Two weeks ago, The Atlantic published one of the most vicious attacks in recent memory on an aspiring politician. The author, Tom Nichols, contemplates several ways to describe J.D. Vance, who is now running as a Republican for U.S. Senator from Ohio: “contemptible and cringe-inducing clown,” “pathetic loser poser fake jerk,” “sellout,” “backstabber,” “traitor,” “apostate,” “craven” and among the “performative buffoons.” Finally, Nichols (a self-described “man of letters”) arrives at this: “To distill the essence of Vance as a public figure, the word that enters my mind is an anatomical reference beginning with the letter a.”
Vance’s personal story is the sort that might tend to give most critics bashful pause: He rose above the holler of Kentucky, enlisted in the Marine Corps, served his country in war, then matriculated at Yale Law School. His best-selling 2016 memoir, Hillbilly Elegy, not only comes clean about his own family history of drug addiction and dereliction, but compassionately describes the vast numbers of poor whites who feel left behind by a society that has little use for their labors and no remedy for a culture of self-defeat.
So why all the hate? What sins does Nichols attribute to J.D. Vance? Well, Vance tweeted a “performative fear about New York”; he criticized Twitter for banning white supremacist, Nick Fuentes. (Vance’s July 9 tweet stated that while Fuentes was “dishonest” and a “troll,” tech companies shouldn’t be allowed to “control what we’re allowed to say in our own country.”) Vance has taken campaign money from Peter Thiel; and he has vacillated between criticizing and praising Donald Trump.
For these, Nichols calls Vance, “as mossy a creature as the swamp ever produced” and a “smarmy and pretentious asshole.” (Even a Man of Letters, it seems, could not restrain himself from the a-word for even the length of an essay; it’s just such a great word!) But whatever else the review vents or achieves, its apoplexy is as powerful an indication as any that Vance is scoring hits on his chosen target.
Vance positions himself as a populist. He thunders against Corporate America, university endowments, and the billionaires of Silicon Valley. He is forthright about his defense of religious freedom and his support for many of the Trump-era policies. But he offers something that may be more important right now than any policy position: a conservatism that refrains from denigrating and dividing the American people.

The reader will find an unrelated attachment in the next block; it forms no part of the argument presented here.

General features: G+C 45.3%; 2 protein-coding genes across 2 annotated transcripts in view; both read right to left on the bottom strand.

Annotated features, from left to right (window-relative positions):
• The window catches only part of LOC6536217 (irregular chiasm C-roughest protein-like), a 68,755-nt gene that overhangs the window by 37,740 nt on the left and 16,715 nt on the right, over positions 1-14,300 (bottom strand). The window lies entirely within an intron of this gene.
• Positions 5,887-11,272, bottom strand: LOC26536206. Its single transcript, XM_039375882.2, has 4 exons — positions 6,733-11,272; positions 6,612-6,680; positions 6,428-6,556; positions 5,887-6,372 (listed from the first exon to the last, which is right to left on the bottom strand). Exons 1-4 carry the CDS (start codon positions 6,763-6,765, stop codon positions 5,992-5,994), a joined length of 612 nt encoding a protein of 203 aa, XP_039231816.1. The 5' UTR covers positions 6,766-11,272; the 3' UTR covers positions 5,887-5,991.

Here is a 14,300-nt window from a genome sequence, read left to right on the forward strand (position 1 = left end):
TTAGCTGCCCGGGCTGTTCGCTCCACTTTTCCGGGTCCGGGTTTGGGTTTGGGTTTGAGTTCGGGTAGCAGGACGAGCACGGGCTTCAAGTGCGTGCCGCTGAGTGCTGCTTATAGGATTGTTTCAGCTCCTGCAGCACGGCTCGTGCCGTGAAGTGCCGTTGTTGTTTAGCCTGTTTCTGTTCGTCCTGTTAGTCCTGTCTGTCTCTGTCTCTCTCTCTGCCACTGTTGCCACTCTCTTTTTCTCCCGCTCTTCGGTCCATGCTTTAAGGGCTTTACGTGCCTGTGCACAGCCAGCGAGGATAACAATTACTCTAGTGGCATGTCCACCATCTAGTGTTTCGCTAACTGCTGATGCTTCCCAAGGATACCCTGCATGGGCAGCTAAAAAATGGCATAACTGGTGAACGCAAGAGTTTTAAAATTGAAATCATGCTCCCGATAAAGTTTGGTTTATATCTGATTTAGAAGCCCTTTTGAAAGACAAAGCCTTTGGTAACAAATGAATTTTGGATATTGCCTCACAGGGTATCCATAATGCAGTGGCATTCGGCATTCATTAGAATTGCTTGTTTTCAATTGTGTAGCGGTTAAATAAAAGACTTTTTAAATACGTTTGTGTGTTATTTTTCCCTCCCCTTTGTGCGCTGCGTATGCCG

Consider, for a moment, politicians that have overachieved in the years since Vance wrote Hillbilly Elegy. Donald Trump and Joe Biden both confounded their critics and exceeded expectations. The cackling finger-waggers—Hillary Clinton, Kamala Harris, and Elizabeth Warren—all underperformed. There are other differences among them (sex often seems a factor), but at least one important difference between the winners and losers might be described in terms of who did – and didn’t – seem to look down on us. Our 45th President was a man who unapologetically inhaled two Big Macs and two Filet-O-Fish sandwiches at supper and washed it all down with a chocolate shake. A man roundly dismissed as an idiot by the media elite, and every other type of elite. And our 46th, the man who would beat him—in my view, the only Democratic candidate who could—had suffered many more wrenching personal losses than all of his Democratic primary competitors combined. His son still struggles with addiction. For 2020, he dropped the smarmy comebacks of past campaigns and spoke with more humility and less self-righteousness. After an early primary debate in which Kamala Harris brutally scorched him for past missteps, Biden greeted her with, “Go easy on me, kid.”
For years, I received a monthly statement from the Los Angeles Department of Water and Power stamped with a “sad face” at my family’s usage—and was reminded that we are awash in judgmentalism in America. The Left judges us as implicitly biased by looking at our skin color, castigates us for our energy consumption, scorns our resistance to activist-led race and gender educational efforts. The Left judges our choice of automobile, our decision to have three or more children, the food we place in our grocery cart.
But we have no stomach for right-wing Holy Rollers, either. It is impossible to imagine Ralph Reed dominating the Christian political scene today, as he did in the 1990s. His vision of righteousness has ceased to appeal or gain traction. Americans never warmed to Mike Pence, though his personal decency made an impression. They never adored Ivanka either, though she is beautiful and glamorous and promoted harmless things like getting more girls into STEM. Her rarefied perfection had a cold, hard, mineral quality. She may sous vide in the sewer of our culture—her Instagram-ready family, cushioned by a pocket of air—but those of us who lack her advantages, we’re forced to swim in this stuff. We were leery of her judgment.
A year ago, for a few months, we were prepared to be judged, and we catapulted White Fragility to the top of every best-seller list. Today, we can’t bear it. We lack the will to judge each other and the heart to let ourselves be judged. (Robin DiAngelo’s sequel released this June – Nice Racism: How Progressive White People Perpetuate Racial Harm—flounders in the rankings on Amazon). DiAngelo and Kendi pound out the Left’s version of fire and brimstone, and they’re losing us: we’re tired of their angry and unforgiving deity.